Back to my favorite young Farmington woman, Charlotte Cowles. We know from her letters that she was well-educated. In a letter to her brother Samuel on June 21, 1835, she mentions several books she is reading– Abbot’s Young Christian, “which is one of the best books I ever read” (and is in our library); Abercrombie’s Intellectual Philosophy, “It is very pleasant indeed, and very, very difficult”; and David Hume who wrote Treatise of Human Nature. Her opinion of Hume was not very high. She wrote, “Among other absurdities, Hume professed the belief that there was no world– no mind– nothing in the universe except imaginations and ideas. Poor man!”
Jacob Abbott (1803-1879) wrote Young Christian to explain and illustrate, in a simple manner, the principles of Christian duty; his audience was mainly children. Charlotte would have been 15 years old at this time, so not exactly a child. John Abercrombie (1780-1844) was a Scottish physician, common sense philosopher, and writer of popular tracts on religion and philosophy. David Hume (1711-1776) was a Scottish philosopher, historian, economist, and essayist. His central tenet was that reason should be governed by passion, not the other way around, which Charlotte evidently found very strange. These are not exactly titles students read in school now.
Maybe to today’s families, Charlotte’s schedule would not seem particularly daunting. I know I get tired just reading about it. I also have not read any of the titles or studied any of the subjects she mentions. I feel rather inadequate compared to her! Here is how she describes her day:
I will give you an outline of the daily routine. The regular hour for commencing study is 5. Two hours is little enough for a lesson in Intellectual Philosophy: including the interruptions of breakfast &c, I can hardly finish before half past seven, or even 8. Then I am reading Blair’s Rhetoric, (no paltry abridgement), which must be attended to, if possible in the morning. Then at nine we enter the schoolroom, religious exercises occupy about 15 minutes, and after one little recitation, the Philosophy is recited which always occupies an hour, and usually more. At eleven is a recess of about 20 minutes, and between that time and half past three, (exclusive of the interval at noon), 130 lines of Virgil, and a Greek lesson are to be learnt “some how or other”, and with these recitations school closes. It is usually about five when school is out, and then I have to write an abstract of my morning lesson, then comes tea, and after it I am too tired to do any thing of consequence. When the time for reading and music is to come, I cannot tell. Besides, we have every week to write compositions and sentences alternately. So that I think you will forgive me, if my epistles are few and far between.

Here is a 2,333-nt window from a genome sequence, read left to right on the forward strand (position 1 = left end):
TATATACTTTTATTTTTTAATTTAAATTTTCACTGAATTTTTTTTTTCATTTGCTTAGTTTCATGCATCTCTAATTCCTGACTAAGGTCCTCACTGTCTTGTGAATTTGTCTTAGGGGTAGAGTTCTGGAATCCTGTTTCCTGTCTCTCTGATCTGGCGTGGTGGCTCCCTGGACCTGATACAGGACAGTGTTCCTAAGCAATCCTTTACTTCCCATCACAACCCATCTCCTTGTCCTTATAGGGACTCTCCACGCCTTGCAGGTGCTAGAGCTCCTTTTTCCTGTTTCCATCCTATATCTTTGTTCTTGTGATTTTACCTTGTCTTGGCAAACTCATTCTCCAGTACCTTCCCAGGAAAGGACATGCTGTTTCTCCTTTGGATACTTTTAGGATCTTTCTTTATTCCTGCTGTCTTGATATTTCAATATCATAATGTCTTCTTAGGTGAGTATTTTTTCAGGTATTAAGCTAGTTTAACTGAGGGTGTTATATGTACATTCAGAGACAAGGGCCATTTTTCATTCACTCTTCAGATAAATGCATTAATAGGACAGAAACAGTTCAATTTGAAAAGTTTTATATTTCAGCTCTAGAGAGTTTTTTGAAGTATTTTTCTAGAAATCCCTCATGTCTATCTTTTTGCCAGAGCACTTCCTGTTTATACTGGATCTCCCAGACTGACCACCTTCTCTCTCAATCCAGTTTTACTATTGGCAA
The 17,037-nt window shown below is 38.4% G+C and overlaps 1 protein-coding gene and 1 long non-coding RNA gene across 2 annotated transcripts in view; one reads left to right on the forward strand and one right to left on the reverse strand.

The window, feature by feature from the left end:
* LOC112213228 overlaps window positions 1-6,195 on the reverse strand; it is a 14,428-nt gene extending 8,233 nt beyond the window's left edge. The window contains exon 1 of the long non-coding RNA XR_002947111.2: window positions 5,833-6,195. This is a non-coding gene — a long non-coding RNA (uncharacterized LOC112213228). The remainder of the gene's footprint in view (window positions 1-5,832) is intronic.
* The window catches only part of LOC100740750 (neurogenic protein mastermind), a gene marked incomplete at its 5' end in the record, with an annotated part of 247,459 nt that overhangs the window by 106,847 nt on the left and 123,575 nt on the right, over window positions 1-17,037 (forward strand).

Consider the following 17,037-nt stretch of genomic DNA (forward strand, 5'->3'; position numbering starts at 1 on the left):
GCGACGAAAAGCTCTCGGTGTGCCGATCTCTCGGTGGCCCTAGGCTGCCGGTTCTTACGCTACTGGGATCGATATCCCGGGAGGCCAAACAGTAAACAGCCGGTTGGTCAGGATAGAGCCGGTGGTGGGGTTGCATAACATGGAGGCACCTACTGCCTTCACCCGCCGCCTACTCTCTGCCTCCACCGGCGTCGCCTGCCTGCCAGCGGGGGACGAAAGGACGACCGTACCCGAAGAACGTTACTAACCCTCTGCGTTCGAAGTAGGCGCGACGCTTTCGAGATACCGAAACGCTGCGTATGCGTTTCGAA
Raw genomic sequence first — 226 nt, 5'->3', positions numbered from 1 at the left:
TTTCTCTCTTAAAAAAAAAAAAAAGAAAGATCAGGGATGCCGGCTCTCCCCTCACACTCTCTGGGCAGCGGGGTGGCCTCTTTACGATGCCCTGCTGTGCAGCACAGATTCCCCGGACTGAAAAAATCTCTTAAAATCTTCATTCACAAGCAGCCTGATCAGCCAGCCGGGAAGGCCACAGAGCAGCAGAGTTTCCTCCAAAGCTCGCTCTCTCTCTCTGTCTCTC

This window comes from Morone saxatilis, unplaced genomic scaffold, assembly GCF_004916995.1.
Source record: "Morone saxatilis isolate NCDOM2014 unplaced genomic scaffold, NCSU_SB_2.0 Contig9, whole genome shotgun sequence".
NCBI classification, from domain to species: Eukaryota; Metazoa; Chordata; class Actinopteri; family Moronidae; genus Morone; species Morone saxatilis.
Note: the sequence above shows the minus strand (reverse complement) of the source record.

Charlotte’s letters to her brother and his back to her can be read in the Research Center by asking for Ms 101754. Her depiction of everyday life in Farmington is what makes these especially appealing and a great resource.